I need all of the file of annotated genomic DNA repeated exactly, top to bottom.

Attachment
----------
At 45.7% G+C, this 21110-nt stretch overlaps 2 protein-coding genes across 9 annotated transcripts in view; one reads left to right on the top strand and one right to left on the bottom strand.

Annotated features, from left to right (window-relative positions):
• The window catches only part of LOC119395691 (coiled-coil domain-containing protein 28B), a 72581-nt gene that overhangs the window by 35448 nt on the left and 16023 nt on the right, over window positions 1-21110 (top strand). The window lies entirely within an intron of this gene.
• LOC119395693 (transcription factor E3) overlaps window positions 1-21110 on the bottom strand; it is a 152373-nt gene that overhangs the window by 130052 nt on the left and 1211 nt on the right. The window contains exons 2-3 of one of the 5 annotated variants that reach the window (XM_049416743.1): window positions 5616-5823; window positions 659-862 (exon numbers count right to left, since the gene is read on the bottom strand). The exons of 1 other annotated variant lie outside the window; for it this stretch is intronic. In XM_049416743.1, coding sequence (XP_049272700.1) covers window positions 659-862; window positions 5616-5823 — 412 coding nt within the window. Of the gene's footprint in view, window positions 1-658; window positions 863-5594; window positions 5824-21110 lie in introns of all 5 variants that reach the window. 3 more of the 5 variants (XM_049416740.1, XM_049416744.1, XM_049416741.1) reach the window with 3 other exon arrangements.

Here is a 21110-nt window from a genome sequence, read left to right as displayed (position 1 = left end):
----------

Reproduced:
At 45.7% G+C, this 21110-nt stretch overlaps 2 protein-coding genes across 9 annotated transcripts in view; one reads left to right on the top strand and one right to left on the bottom strand.

Annotated features, from left to right (window-relative positions):
• The window catches only part of LOC119395691 (coiled-coil domain-containing protein 28B), a 72581-nt gene that overhangs the window by 35448 nt on the left and 16023 nt on the right, over window positions 1-21110 (top strand). The window lies entirely within an intron of this gene.
• LOC119395693 (transcription factor E3) overlaps window positions 1-21110 on the bottom strand; it is a 152373-nt gene that overhangs the window by 130052 nt on the left and 1211 nt on the right. The window contains exons 2-3 of one of the 5 annotated variants that reach the window (XM_049416743.1): window positions 5616-5823; window positions 659-862 (exon numbers count right to left, since the gene is read on the bottom strand). The exons of 1 other annotated variant lie outside the window; for it this stretch is intronic. In XM_049416743.1, coding sequence (XP_049272700.1) covers window positions 659-862; window positions 5616-5823 — 412 coding nt within the window. Of the gene's footprint in view, window positions 1-658; window positions 863-5594; window positions 5824-21110 lie in introns of all 5 variants that reach the window. 3 more of the 5 variants (XM_049416740.1, XM_049416744.1, XM_049416741.1) reach the window with 3 other exon arrangements.

Here is a 21110-nt window from a genome sequence, read left to right as displayed (position 1 = left end):